Last Surviving Witness of Japanese Surrender in WWII Speaks for Pearl Harbor

Washington, DC -- The last living American to witness the Japanese surrender aboard the USS Missouri that ended World War II will lay a wreath on Pearl Harbor Remembrance Day. This survivor, Captain Robert K. Kaufman USN (Ret.), will give special remarks at the United States Navy Memorial in honor of those who fell on December 7, 1941.

Guests will also have an opportunity to see performances from the US Navy Ceremonial Guard and Navy Band. This event is hosted by the United States Navy Memorial and is free and open to the public.  

National Pearl Harbor Remembrance Day Wreath Laying Ceremony
Date: Thursday, December 7
Time: 1:00pm-2:00pm
Location: US Navy Memorial Plaza
701 Pennsylvania Ave NW, Washington DC, 20004

These programs are part of an ongoing effort by the Navy Memorial to promote public understanding and appreciation of the history and culture of the Sea Services.

Meet the Guest Speaker: Captain Robert K. Kaufman, USN (Ret.)
Robert Kenneth Kaufman was accepted to the United States Naval Academy in 1936 and is a proud member of the Class of 1940. He was assigned to the USS Wichita CA-45, where he participated in numerous convoy escort duties in the North Atlantic, protecting allied ships from German U-boats and Luftwaffe air attacks. He participated in Operation Torch - the invasion of North Africa aboard the Wichita - before being granted his wish to attend submarine school. Upon departing the USS Wichita, he completed submarine school and was assigned to the USS Gato SS-212.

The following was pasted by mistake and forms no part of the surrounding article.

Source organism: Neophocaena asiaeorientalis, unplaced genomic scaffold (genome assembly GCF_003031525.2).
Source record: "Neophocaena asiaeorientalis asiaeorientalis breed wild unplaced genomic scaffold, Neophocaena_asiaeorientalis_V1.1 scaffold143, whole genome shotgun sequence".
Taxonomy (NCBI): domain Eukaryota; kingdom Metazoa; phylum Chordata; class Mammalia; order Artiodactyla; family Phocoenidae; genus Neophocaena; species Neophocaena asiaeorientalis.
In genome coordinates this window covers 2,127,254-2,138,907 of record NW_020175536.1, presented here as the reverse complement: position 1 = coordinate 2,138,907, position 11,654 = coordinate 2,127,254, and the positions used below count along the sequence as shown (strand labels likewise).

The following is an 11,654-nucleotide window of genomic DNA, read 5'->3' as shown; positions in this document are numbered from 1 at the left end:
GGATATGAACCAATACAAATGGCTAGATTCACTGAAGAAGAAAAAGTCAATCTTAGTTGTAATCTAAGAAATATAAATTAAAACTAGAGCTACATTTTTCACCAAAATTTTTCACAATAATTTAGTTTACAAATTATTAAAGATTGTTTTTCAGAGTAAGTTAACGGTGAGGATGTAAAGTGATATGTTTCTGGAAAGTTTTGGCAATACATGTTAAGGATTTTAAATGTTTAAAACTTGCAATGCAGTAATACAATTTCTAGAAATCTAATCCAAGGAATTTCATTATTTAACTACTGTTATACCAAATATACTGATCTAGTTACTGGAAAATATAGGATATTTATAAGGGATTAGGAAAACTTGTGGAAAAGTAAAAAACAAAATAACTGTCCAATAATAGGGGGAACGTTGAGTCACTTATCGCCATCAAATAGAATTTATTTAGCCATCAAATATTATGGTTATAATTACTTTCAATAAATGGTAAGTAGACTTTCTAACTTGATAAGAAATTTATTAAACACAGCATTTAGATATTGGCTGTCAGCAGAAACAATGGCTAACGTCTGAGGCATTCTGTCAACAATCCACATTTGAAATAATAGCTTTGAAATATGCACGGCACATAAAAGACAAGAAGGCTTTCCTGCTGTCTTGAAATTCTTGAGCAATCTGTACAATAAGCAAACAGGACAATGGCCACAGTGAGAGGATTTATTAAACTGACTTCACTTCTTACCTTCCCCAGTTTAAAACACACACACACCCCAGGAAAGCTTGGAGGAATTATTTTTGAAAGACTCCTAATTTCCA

Kaufman sailed into harm’s way against the Empire of Japan while aboard the USS Gato.  His leadership and conduct on the USS Gato and his time on the USS Wichita caught the attention of his superiors. After five war patrols, Kaufman was ordered to serve as the Aide and Flag Lieutenant to Admiral Charles A. Lockwood, Jr.

Admiral Lockwood was assigned as the Commander, Submarines, Pacific Fleet, and it was with this assignment that Flag Lieutenant Kaufman would be given the opportunity to witness the end of World War Two. “We went to the Missouri and witnessed the Ceremony... In the deck log of the Missouri for the Second of September 1945...there is a list of all of the visitors and I am the last one on that list,” he recalled. Kaufman’s service would not conclude on the deck of the USS Missouri BB-63. He served in a number of command roles, including Executive Officer of the USS Razorback SS-394 and the USS Requin SS-481 and as the Captain of the USS Sirago SS-485 and the USS Hermitage LSD-34.

The United States Navy Memorial’s mission is to Honor, Recognize, and Celebrate the men and women of the Sea Services – past, present, and future; and to Inform the public about their service. For more information,  please visit

Megan Thomas